A significant portion of independent pig farms in Ukraine may disappear, in case their managers will not change their operational strategies. That opinion was shared recently by Nikolay Babenko, executive director of the Ukraine meat industry association, against local news outlet Meat-Inform.
Babenko explained that there is an ongoing consolidation trend in the Ukraine’s pig industry. For independent pig farms it would be hard to fit in the new industry landscape. He added that it is clear that the market environment will worsen for independent pig farms, since a growing number of meat processing plants will shift to using pork from their own farms or their partners’ farms.
In addition, cost optimisation would make production costs of integrated farms and cooperatives lower than that of independent farms and this would undermine the competitiveness of the independent market players, Babenko warned. He did not add what managers would have to do to stay in business.
In Ukraine, there is also a large number of so-called ‘social farms’, which are operating not to generate profit, but to keep people occupied. Recent legal changes would not allow these social farms to continue, should they be loss-making. Babenko said that massive shutdowns are being anticipated.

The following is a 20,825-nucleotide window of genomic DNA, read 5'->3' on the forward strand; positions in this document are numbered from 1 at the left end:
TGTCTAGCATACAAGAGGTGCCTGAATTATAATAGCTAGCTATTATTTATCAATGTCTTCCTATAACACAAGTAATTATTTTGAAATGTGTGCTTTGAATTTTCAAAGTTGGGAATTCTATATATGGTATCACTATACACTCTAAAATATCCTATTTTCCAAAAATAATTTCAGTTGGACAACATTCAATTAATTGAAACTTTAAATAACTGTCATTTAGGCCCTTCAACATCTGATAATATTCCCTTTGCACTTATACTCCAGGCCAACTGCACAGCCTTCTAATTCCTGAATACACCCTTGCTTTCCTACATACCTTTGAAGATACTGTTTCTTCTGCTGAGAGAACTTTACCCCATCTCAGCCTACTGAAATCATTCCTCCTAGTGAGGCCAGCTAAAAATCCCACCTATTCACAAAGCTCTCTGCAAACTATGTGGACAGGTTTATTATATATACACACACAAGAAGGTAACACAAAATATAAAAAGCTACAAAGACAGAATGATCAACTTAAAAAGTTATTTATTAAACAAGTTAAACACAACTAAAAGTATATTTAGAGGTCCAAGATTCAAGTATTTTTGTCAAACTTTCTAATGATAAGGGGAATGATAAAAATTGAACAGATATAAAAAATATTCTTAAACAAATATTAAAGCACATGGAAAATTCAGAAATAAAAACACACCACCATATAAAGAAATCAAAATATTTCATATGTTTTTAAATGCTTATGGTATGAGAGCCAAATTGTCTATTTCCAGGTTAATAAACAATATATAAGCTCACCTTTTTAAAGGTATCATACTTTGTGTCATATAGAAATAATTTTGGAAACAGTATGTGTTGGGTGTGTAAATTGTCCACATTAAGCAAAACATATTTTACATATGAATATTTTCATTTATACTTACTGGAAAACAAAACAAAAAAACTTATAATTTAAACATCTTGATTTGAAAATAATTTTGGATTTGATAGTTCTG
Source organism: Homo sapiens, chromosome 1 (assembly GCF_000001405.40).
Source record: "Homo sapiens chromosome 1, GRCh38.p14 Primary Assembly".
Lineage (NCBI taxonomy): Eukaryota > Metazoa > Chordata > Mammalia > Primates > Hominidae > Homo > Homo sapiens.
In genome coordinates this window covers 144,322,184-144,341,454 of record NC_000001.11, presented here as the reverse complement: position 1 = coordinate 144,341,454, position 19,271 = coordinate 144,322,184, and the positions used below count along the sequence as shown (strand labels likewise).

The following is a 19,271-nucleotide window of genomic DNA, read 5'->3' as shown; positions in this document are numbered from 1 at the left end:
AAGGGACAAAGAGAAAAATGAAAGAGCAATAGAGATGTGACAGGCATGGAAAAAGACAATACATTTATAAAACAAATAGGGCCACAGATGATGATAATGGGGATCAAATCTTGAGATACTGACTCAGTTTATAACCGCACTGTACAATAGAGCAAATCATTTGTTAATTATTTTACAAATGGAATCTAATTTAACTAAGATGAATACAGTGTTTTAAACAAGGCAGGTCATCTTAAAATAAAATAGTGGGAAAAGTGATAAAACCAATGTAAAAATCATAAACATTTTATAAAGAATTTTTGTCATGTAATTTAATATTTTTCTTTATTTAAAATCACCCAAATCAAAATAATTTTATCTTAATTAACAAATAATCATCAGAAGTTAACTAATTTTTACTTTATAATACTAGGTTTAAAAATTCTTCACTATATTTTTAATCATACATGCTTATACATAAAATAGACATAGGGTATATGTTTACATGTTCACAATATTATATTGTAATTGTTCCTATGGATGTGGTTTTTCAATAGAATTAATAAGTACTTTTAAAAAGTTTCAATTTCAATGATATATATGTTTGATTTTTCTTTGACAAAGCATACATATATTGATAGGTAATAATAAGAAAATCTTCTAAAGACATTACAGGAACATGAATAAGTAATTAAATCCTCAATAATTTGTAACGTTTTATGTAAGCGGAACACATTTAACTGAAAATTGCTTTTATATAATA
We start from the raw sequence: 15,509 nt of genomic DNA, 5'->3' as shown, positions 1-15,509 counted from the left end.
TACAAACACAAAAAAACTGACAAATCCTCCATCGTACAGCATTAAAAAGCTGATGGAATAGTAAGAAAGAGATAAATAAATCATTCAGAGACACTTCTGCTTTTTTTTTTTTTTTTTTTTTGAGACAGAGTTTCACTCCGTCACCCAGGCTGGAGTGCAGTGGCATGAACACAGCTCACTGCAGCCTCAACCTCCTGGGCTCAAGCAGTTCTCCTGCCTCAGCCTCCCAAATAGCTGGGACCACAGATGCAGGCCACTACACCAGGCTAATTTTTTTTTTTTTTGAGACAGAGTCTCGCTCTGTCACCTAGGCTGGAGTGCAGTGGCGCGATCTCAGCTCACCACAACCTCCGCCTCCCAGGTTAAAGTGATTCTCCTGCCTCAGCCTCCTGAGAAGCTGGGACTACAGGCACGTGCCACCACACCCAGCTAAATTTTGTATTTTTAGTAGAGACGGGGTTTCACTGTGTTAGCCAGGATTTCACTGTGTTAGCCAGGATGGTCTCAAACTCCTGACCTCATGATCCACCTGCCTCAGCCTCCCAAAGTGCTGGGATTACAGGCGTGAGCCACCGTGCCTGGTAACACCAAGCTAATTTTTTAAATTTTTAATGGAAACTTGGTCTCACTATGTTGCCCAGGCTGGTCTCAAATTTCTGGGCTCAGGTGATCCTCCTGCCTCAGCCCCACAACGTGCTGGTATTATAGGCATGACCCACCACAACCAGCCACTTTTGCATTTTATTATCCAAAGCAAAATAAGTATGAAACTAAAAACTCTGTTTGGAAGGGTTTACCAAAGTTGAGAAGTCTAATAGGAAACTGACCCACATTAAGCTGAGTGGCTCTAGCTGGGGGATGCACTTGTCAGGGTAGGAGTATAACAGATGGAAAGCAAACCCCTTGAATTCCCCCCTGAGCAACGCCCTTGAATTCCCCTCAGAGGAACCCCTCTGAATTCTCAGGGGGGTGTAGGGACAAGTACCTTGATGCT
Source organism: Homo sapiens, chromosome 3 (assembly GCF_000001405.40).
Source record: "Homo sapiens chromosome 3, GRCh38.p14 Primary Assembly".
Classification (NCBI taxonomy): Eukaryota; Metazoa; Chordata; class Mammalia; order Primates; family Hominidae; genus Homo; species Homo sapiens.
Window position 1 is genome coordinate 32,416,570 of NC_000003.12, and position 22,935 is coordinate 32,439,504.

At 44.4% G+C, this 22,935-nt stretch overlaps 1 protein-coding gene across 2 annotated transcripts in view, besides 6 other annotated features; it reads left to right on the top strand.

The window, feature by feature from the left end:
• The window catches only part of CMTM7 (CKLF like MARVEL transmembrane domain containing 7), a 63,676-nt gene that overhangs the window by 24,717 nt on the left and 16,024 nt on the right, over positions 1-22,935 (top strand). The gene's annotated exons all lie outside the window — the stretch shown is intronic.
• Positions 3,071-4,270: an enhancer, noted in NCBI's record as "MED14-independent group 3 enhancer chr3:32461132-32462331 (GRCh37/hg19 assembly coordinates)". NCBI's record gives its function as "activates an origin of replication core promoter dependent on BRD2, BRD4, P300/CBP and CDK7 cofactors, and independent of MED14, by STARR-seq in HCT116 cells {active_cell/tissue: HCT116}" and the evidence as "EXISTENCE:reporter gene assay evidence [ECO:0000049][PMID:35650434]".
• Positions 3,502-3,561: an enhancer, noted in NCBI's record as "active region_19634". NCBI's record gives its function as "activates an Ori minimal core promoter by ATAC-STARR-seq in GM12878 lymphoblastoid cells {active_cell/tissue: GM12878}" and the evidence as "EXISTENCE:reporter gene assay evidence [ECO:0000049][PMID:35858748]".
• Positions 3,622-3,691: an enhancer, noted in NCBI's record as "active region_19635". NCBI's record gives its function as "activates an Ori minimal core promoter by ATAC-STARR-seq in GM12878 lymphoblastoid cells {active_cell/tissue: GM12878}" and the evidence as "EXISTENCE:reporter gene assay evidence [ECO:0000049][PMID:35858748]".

This pig farm in Ukraine renovated cattle sheds to be suitable for finisher pigs. - Photo: Henk Riswick
Numerous independent pig farms will stop
Babenko’s forecast is in line with predictions by the Ukrainian association of pig producers, expecting that changing market conditions will drive numerous independent farms out of operation in the next 5 years – backyard farms being the first among them.
The development pace gives reason to think that that the country’s pig population could shrink by 1 million head in the next few years. That is the opinion of Alexandra Bondarskaya, of the analytical department of Ukraine’s association of pig producers, in the statement on association’s website.
Gaps between demand and supply
The gaps between demand and supply formed as a result would push industrial pig companies to increase production performance and effectiveness, Bondarskaya said. The State Statistical Service estimated that as of today, 1,700 farms are registered to grow pigs in Ukraine, compared to 2,700 in 2015. Only 95 farms of them have a pig population higher than 5,000 head, while almost all pig farms that did close down had fewer than 2,000 head.
African Swine Fever taking its toll
Bondarskaya said that in 2019, Ukraine lost 112,000 head of pigs on commercial farms due to African Swine Fever (ASF), which equals 3% of the country’s pig population. As of January 1 of 2020, the pig population in the country amounted to 5.73 million head, 5% down as compared to 2019, when there were 3.3 million pigs on industrial farms and 2.4 million pigs at backyard farms.
ASF is not sparing anybody as both backyard and industrial farms were affected in 2019, Bondarskaya said. Yet the backyard segment was hit much stronger, since that part of the industry lost 7.6% of pigs in 2019.